We do have a decent (not great) route to our IKEA, which also happens to be near the airport, including a separated path that runs along a freeway, and last time I was at IKEA, I actually saw two bikes parked :D They must have been there for the meatballs though, as they had no way of carrying much of anything :)

Adrienne Johnson said...

Whatta ya mean? Not want to go to IKEA!!! You really are a pinko, aren't you?

There used to be a push sweeper you could get from Lego that swept up all those damn parts easily (we have about 20 kilos of those damn tripping hazards, as well. Also in Ikea containers : )

Maybe I will attempt to bike there next time (it involves a train and some interesting navigation to get to ours. Can't spend as much when you can't transport as much! ; )

anna said...

This sounds like poetry - a poem about bicycle infrastructure. Very elegant and smooth ;-).

jasmin lauwaert said...

Nice! In Ghent, Belgium, it's impossible to go by bike to IKEA, to access you have to go by tram or take the highway. No possibility to take a legal road for cyclists!

Anonymous said...

Nice post. I like the sequential approach.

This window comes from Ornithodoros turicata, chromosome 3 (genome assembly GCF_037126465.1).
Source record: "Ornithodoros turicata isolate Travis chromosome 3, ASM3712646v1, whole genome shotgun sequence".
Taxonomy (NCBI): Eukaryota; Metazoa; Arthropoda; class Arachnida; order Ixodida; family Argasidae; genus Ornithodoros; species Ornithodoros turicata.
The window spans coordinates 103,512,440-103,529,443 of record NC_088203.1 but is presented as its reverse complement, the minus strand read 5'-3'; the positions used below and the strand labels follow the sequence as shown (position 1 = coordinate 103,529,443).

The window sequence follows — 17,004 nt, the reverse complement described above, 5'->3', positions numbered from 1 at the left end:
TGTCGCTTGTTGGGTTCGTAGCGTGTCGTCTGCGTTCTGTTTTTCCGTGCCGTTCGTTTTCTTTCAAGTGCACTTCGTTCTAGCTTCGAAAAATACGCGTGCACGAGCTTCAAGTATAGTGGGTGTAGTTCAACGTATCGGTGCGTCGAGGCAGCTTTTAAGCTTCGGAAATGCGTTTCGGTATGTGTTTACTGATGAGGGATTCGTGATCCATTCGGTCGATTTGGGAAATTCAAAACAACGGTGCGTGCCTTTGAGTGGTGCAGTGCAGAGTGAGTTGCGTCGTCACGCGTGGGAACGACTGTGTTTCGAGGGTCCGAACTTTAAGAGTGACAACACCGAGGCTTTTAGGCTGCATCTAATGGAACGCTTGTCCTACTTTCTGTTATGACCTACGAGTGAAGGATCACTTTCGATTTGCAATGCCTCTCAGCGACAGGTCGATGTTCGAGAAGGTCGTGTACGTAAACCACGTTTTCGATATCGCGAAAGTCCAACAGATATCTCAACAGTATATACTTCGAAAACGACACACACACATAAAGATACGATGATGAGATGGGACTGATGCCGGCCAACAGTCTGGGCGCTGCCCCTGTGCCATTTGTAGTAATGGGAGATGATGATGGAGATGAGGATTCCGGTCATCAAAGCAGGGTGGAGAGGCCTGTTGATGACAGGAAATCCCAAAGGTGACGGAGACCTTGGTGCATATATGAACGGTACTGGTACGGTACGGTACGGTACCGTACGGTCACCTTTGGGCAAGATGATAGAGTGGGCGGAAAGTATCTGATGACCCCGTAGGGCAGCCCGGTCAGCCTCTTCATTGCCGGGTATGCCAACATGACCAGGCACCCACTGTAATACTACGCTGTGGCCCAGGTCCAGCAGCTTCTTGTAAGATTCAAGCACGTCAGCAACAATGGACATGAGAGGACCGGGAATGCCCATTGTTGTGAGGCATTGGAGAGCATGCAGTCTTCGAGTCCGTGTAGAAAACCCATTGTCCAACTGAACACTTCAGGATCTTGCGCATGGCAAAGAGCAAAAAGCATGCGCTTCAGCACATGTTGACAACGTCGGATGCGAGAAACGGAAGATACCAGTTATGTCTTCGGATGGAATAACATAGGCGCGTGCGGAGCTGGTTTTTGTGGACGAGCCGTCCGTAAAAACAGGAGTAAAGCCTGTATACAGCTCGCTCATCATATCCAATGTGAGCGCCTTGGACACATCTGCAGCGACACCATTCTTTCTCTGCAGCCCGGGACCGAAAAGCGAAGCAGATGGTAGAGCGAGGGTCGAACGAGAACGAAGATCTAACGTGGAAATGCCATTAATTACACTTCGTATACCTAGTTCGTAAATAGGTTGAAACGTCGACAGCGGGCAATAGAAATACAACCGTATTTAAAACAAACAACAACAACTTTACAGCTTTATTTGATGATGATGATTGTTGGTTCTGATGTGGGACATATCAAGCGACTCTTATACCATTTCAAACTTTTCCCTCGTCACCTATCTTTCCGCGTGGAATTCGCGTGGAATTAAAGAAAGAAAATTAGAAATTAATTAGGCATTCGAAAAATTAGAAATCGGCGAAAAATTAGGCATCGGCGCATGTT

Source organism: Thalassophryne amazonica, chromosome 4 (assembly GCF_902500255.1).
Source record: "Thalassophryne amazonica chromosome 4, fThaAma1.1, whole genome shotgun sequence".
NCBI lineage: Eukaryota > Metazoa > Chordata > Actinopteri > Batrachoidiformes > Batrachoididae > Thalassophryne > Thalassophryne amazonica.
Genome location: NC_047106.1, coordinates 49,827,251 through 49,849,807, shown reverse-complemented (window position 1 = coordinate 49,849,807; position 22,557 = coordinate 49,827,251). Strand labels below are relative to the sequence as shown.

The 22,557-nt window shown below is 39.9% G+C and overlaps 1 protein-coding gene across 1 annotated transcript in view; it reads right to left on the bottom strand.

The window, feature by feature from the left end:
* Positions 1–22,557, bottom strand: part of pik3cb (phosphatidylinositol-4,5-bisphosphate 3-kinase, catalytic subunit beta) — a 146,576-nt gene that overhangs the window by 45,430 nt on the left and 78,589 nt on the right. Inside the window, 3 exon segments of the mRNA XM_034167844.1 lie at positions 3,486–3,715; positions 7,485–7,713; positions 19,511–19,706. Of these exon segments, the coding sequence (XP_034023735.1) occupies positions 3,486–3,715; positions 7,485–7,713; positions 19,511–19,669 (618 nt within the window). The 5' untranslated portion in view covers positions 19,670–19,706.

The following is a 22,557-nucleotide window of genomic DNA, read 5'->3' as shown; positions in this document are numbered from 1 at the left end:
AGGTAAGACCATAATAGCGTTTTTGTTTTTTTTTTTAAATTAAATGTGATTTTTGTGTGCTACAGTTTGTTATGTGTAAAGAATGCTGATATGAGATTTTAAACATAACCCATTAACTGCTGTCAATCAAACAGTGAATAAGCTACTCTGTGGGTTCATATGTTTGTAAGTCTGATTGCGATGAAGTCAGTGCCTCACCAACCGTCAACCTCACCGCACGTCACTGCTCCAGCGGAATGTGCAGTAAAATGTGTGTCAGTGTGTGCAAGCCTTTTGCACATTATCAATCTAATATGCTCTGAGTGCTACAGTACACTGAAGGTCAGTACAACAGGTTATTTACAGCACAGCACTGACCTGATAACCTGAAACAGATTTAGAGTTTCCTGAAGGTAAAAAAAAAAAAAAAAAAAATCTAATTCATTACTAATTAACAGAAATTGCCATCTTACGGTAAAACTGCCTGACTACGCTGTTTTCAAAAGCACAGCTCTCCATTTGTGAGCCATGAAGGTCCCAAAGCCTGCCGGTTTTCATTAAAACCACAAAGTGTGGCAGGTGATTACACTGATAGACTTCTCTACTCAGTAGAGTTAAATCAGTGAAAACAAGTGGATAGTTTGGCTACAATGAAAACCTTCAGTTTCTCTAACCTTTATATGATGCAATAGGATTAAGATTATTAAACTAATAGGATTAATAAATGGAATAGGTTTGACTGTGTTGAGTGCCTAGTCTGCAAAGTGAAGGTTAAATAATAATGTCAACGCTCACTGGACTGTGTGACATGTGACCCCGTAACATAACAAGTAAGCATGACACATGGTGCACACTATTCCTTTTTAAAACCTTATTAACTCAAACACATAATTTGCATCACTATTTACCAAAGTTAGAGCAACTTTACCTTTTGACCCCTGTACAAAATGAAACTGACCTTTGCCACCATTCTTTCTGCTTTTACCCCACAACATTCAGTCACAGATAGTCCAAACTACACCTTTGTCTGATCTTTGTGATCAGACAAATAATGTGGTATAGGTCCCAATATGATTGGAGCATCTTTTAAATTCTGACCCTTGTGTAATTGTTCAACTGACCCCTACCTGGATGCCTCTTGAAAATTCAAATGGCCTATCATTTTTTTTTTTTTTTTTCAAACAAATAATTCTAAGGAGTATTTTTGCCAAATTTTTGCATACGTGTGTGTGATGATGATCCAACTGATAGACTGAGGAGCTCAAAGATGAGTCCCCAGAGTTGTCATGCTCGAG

One thing worth highlighting about roundabouts (gyratories) in Denmark is that not only does 'Whoever is in the roundabout [have] the right of way', but vehicles leaving the roundabout must yield to cyclists who are on the roundabout, i.e. turning off a roundabout is the same as making a turn into a side road- turning traffic yields to traffic going 'straight ahead'.

I tested this theory on a roundabout on the east side of Amager Faelled- I gave up after a dozen perfectly safe circuits!

RP, Dublin.

spiderleggreen said...

Heaven! I'm glad to see dreams are a reality, somewhere. That means it possible to create cities that are bike-centric.

You are right about the sub-culture that likes things unregulated and exclusive. I'm willing to let go of that for more bikers.

Kiwehtin said...